Share of U.S. greenhouse gas emissions from the industrial sector when end-use of electricity is distributed.
Amount of embodied carbon in manufactured goods imported into the United States.
Ranking of the U.S. steel industry’s CO2 emissions intensity among 15 major steel producing countries.
In the United States, the industrial sector is responsible for a significant share of greenhouse gas emissions at about 30%. These emissions are projected to increase 17.6% through mid-century. While other economic sectors are projected to see flat or declining emissions, the resulting climate and health benefits would be offset by increases in industrial emissions under a business-as-usual scenario. In addition, the U.S. imports as much as it produces in industrial climate pollution. Each year, the U.S. imports manufactured goods with 1.4 gigatons of embedded greenhouse gas emissions—the same amount of climate pollution produced by all factories in the U.S. combined.
While much action on Buy Clean has been focused on the state level, the push for federal Buy Clean policies is gaining steam and on December 8, 2021, President Biden released Executive Order 14057, “Catalyzing Clean Energy Industries and Jobs Through Federal Sustainability,” and the accompanying Federal Sustainability Plan, officially launching the first-ever national Buy Clean program.
|Catalyzing Clean Energy Industries and Jobs Through Federal Sustainability (Executive Order 14057)||The executive order sets a goal of achieving net-zero emissions from federal procurement by 2050. To achieve this goal, the executive order establishes a federal Buy Clean initiative, a Net-Zero Emissions Procurement Federal Leaders Working Group, and a Buy Clean Task Force to provide recommendations on policies and procedures to expand consideration of embodied emissions and pollutants of construction materials in Federal procurement and federally funded projects.||Signed by President Joe Biden on December 8, 2021.|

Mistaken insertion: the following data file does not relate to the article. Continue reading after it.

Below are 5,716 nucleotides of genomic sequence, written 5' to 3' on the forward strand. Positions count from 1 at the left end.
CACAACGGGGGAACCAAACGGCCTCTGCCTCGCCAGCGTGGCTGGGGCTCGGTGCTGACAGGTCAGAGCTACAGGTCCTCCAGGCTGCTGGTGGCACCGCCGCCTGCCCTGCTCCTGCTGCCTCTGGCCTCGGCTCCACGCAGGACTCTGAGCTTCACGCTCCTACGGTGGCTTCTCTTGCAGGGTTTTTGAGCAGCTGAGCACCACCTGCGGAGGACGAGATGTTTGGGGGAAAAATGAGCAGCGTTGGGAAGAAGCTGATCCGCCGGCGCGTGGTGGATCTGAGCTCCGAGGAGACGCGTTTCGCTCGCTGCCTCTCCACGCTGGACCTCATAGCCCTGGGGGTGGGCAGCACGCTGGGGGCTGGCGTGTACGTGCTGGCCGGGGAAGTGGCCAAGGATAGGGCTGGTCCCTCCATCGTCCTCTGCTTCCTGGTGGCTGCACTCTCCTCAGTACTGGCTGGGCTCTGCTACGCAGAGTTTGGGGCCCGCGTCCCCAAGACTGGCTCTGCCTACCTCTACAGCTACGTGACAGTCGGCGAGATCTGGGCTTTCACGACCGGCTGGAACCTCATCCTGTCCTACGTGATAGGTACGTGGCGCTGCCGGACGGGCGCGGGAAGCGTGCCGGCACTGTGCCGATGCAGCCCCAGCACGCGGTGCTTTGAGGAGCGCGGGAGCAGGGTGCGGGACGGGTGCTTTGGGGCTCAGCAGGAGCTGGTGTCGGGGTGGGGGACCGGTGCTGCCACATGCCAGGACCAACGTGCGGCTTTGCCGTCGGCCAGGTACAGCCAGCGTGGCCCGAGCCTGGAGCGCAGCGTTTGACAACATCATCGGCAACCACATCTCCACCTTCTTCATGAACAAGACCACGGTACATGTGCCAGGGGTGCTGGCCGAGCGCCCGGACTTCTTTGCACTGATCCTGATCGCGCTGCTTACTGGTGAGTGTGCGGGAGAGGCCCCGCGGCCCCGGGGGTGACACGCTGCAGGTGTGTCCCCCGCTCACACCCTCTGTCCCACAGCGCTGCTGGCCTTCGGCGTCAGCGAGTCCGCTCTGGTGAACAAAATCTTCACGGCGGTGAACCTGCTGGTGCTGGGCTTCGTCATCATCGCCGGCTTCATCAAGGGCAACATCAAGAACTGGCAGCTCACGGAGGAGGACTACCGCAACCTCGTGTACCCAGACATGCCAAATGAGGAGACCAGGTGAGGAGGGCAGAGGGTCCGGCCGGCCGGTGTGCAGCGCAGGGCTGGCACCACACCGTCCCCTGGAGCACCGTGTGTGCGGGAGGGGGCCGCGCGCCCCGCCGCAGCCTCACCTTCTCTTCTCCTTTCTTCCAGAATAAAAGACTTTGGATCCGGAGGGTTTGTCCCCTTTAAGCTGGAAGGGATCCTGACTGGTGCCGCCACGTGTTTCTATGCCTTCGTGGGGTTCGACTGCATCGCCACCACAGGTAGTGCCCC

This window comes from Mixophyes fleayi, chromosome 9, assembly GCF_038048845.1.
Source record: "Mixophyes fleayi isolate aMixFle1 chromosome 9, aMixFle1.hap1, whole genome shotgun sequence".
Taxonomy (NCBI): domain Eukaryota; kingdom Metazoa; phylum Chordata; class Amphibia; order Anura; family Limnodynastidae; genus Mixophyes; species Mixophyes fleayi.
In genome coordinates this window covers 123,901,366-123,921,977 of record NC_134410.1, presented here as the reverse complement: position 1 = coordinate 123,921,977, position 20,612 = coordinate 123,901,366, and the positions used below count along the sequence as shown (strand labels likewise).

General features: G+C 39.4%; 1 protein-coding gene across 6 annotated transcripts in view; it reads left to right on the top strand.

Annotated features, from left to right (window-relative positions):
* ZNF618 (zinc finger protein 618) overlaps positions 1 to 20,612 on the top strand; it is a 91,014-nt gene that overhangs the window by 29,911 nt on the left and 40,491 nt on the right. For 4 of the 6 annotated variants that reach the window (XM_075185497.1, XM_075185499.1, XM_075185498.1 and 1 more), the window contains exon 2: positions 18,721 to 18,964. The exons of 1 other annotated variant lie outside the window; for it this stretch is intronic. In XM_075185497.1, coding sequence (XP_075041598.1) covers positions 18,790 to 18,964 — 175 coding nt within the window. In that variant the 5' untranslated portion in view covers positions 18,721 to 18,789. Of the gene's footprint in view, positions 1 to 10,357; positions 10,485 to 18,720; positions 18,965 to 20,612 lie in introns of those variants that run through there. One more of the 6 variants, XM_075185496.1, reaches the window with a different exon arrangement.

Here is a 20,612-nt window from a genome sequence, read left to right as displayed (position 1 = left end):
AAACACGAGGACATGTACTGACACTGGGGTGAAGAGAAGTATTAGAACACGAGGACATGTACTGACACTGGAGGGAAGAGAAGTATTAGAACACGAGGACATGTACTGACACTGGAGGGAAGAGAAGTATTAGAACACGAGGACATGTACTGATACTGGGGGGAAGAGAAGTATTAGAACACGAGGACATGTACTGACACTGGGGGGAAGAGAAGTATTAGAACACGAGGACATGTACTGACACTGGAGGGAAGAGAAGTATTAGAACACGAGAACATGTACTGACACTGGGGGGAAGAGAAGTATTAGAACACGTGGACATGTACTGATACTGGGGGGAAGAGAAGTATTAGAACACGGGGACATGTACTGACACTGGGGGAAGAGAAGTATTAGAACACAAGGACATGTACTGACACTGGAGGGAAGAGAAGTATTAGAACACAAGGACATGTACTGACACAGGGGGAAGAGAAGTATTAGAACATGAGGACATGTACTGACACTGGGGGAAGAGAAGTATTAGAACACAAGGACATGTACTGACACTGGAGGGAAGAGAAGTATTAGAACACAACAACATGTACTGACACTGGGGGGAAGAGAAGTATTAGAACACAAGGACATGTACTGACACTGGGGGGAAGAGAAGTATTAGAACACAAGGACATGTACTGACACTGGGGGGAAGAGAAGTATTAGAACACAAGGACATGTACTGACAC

|116th Congress – Buy Clean Transparency Act (S.1864)||A bill that would require transparency in reporting the greenhouse gas impacts of products procured by certain Federal agencies.||Introduced in the previous Congress by Sen. Amy Klobuchar (D-MN). To be reintroduced in the 117th.|
|117th Congress – CLEAN Future Act (H.R.1512)||A wide-ranging bill (BGA write up here) that includes provisions on Buy Clean.||Introduced by Rep. Frank Pallone (D-NJ) and referred to the House Committee on Energy and Commerce.|
How Clean is the U.S. Steel Industry?
Steel produced in the United States is among the cleanest in the world when it comes to carbon emissions, but the U.S. still imports large amounts of steel from countries with higher carbon intensity, according to an April 2022 study commissioned by the BlueGreen Alliance. The study found that the U.S. ranks first among major steel producing nations and second worldwide—just after Italy—in producing the cleanest, lowest-carbon steel.
The report also found that globally, Global steel production has more than doubled between 2000 and 2020. China accounted for 53% of global steel production in 2020. Under the current policy and technology regime, the energy use and GHG emissions of the steel industry are likely to continue increasing because the increased demand for steel, particularly in developing countries, is outpacing the incremental decreases in the energy and CO2 emissions intensity of steel production happening.
Buy Clean Canada
Buy Clean is also getting attention in Canada, where BlueGreen Canada is leading the charge in pushing for adoption of the policies. Canada has a national goal of reaching net-zero emissions by 2050 and with buildings currently accounting for 13% of the nation’s greenhouse gas emissions, a Buy Clean policy could go a long way to reaching that goal. In January 2021 BlueGreen Canada released a report on what Buy Clean could mean for the country.